Updated 5:27 p.m. EST
The U.S. Federal Trade Commission (FTC) on Wednesday rushed to the aid of Apple, Inc., filing an amicus brief in the U.S. Federal Circuit Court of Appeals arguing that Google-owned Motorola’s attempts to ban the sale of Apple products including the iPad and iPhone in the U.S., allegedly for infringing Motorola patents, “can harm competition, innovation, and consumers.”
The FTC acknowledges that Motorola’s patents may in fact be valid and doesn’t say whether or not Apple should be found to have infringed, but notes that even in the case that it were, “the proper approach is usually to limit the relief available to the patent holder – specifically, to allow only monetary damages, and not an injunction that prohibits the sale of products incorporating the patented technology,” as the FTC summarized in a press release on its website.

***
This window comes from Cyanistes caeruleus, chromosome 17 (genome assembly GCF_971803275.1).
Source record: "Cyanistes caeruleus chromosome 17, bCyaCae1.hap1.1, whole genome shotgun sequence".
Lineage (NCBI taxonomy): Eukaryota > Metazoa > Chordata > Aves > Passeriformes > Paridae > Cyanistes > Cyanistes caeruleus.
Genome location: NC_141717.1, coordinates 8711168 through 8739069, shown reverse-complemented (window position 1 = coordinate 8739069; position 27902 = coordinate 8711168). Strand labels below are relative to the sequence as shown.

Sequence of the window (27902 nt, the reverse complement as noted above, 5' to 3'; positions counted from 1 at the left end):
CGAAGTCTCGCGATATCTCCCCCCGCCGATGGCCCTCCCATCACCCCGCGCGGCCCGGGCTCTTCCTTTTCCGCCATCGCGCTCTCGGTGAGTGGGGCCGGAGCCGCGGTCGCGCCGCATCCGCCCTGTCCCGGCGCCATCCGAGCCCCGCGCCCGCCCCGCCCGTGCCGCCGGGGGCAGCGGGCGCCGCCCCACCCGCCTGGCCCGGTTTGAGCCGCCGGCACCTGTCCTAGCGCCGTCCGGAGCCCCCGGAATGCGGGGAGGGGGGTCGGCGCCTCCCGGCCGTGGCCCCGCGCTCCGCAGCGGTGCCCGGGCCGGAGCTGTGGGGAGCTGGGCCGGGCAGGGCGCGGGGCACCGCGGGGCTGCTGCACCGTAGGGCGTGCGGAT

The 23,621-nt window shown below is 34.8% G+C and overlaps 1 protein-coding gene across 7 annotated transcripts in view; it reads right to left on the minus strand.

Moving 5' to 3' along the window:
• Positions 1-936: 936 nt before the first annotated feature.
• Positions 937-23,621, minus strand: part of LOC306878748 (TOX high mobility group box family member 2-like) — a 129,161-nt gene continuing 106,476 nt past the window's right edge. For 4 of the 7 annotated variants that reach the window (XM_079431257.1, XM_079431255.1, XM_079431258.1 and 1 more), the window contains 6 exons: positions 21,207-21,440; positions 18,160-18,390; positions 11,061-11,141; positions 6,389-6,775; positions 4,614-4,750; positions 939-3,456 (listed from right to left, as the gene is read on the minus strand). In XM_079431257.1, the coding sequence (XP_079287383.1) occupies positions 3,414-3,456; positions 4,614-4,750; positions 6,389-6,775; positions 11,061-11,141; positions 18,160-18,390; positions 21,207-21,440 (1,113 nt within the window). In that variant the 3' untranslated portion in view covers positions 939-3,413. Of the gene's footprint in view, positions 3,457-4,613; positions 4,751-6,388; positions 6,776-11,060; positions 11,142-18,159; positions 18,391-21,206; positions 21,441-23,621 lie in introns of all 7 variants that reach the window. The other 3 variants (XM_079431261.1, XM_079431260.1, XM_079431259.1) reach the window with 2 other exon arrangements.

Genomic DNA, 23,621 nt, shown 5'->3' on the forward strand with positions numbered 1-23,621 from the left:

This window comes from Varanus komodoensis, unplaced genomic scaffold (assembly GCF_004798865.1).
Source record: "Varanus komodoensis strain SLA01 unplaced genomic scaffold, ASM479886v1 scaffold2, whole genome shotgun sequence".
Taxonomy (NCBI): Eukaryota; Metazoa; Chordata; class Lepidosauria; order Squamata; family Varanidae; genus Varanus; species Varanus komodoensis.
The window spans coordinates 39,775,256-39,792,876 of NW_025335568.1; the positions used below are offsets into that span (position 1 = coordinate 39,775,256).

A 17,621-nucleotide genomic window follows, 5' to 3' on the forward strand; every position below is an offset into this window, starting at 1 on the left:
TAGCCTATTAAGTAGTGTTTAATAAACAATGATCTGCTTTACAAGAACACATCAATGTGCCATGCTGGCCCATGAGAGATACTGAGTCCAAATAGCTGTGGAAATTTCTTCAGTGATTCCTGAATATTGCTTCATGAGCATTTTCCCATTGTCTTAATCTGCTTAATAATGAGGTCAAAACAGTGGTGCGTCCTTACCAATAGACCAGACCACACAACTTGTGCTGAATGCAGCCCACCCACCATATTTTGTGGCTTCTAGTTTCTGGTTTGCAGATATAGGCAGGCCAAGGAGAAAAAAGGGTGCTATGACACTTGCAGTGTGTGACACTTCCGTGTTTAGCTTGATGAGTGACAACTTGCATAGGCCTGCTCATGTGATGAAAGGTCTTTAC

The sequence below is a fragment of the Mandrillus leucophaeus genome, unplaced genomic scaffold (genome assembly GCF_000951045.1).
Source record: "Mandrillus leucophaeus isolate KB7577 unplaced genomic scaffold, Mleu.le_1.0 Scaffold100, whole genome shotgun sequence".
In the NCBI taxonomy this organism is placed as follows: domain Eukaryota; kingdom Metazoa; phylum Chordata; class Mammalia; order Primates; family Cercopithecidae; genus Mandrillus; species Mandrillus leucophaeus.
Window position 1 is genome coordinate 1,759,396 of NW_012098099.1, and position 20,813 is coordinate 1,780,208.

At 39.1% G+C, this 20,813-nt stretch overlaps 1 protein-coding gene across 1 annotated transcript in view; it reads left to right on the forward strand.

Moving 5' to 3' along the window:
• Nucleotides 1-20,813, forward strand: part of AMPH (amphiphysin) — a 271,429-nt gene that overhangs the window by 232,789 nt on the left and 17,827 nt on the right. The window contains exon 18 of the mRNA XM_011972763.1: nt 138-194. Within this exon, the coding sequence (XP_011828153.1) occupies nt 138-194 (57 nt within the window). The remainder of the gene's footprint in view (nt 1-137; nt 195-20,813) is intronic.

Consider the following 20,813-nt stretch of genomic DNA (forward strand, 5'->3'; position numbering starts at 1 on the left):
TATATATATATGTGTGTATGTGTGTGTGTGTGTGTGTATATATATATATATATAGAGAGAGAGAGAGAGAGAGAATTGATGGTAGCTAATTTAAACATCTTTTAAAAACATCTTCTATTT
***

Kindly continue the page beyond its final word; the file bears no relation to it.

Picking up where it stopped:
The FTC notes that it applied the same reasoning in a filing in the same case in May, except in favor of Motorola and against Apple’s attempts to ban sales of that company’s devices, writing at the time, in part: “any injunction against Motorola would be a disservice to competition in the cell phone market.”
The FTC’s new brief was filed in an Apple v. Motorola case in the Northern District of Illinois that was dismissed in June, but which both companies have appealed. An FTC spokesperson told TPM the brief was filed in reference to the appeals.
Updated to add background on the FTC’s previous brief filed in support of Motorola.